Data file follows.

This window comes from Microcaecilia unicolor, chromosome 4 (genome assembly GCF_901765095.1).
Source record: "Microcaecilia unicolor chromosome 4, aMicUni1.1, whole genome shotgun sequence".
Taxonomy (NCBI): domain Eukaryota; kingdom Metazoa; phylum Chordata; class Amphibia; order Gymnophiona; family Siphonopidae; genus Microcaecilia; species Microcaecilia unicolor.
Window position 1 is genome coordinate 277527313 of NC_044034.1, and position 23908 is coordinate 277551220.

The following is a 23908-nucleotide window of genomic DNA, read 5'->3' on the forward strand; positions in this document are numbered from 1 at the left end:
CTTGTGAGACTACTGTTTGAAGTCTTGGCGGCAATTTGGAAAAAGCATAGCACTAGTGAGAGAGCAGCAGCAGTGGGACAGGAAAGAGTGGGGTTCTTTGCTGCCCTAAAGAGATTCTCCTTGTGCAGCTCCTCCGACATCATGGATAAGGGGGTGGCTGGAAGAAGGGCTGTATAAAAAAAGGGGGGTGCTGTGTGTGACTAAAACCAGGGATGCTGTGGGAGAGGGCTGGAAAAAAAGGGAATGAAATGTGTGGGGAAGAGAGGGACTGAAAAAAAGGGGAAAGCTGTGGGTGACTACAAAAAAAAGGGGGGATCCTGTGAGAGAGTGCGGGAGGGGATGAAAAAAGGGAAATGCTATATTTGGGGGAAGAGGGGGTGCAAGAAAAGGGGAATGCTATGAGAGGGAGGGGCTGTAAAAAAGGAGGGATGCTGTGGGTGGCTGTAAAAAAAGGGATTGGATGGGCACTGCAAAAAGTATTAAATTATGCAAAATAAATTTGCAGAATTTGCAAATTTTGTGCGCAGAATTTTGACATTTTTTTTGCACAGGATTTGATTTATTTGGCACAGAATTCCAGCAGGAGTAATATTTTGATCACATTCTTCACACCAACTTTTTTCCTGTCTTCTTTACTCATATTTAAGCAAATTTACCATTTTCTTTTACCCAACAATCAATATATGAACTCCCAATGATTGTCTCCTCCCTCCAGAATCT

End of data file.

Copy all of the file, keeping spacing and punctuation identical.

This window comes from Microcaecilia unicolor, chromosome 4 (genome assembly GCF_901765095.1).
Source record: "Microcaecilia unicolor chromosome 4, aMicUni1.1, whole genome shotgun sequence".
Taxonomy (NCBI): domain Eukaryota; kingdom Metazoa; phylum Chordata; class Amphibia; order Gymnophiona; family Siphonopidae; genus Microcaecilia; species Microcaecilia unicolor.
Window position 1 is genome coordinate 277527313 of NC_044034.1, and position 23908 is coordinate 277551220.

The following is a 23908-nucleotide window of genomic DNA, read 5'->3' on the forward strand; positions in this document are numbered from 1 at the left end:
CTTGTGAGACTACTGTTTGAAGTCTTGGCGGCAATTTGGAAAAAGCATAGCACTAGTGAGAGAGCAGCAGCAGTGGGACAGGAAAGAGTGGGGTTCTTTGCTGCCCTAAAGAGATTCTCCTTGTGCAGCTCCTCCGACATCATGGATAAGGGGGTGGCTGGAAGAAGGGCTGTATAAAAAAAGGGGGGTGCTGTGTGTGACTAAAACCAGGGATGCTGTGGGAGAGGGCTGGAAAAAAAGGGAATGAAATGTGTGGGGAAGAGAGGGACTGAAAAAAAGGGGAAAGCTGTGGGTGACTACAAAAAAAAGGGGGGATCCTGTGAGAGAGTGCGGGAGGGGATGAAAAAAGGGAAATGCTATATTTGGGGGAAGAGGGGGTGCAAGAAAAGGGGAATGCTATGAGAGGGAGGGGCTGTAAAAAAGGAGGGATGCTGTGGGTGGCTGTAAAAAAAGGGATTGGATGGGCACTGCAAAAAGTATTAAATTATGCAAAATAAATTTGCAGAATTTGCAAATTTTGTGCGCAGAATTTTGACATTTTTTTTGCACAGGATTTGATTTATTTGGCACAGAATTCCAGCAGGAGTAATATTTTGATCACATTCTTCACACCAACTTTTTTCCTGTCTTCTTTACTCATATTTAAGCAAATTTACCATTTTCTTTTACCCAACAATCAATATATGAACTCCCAATGATTGTCTCCTCCCTCCAGAATCT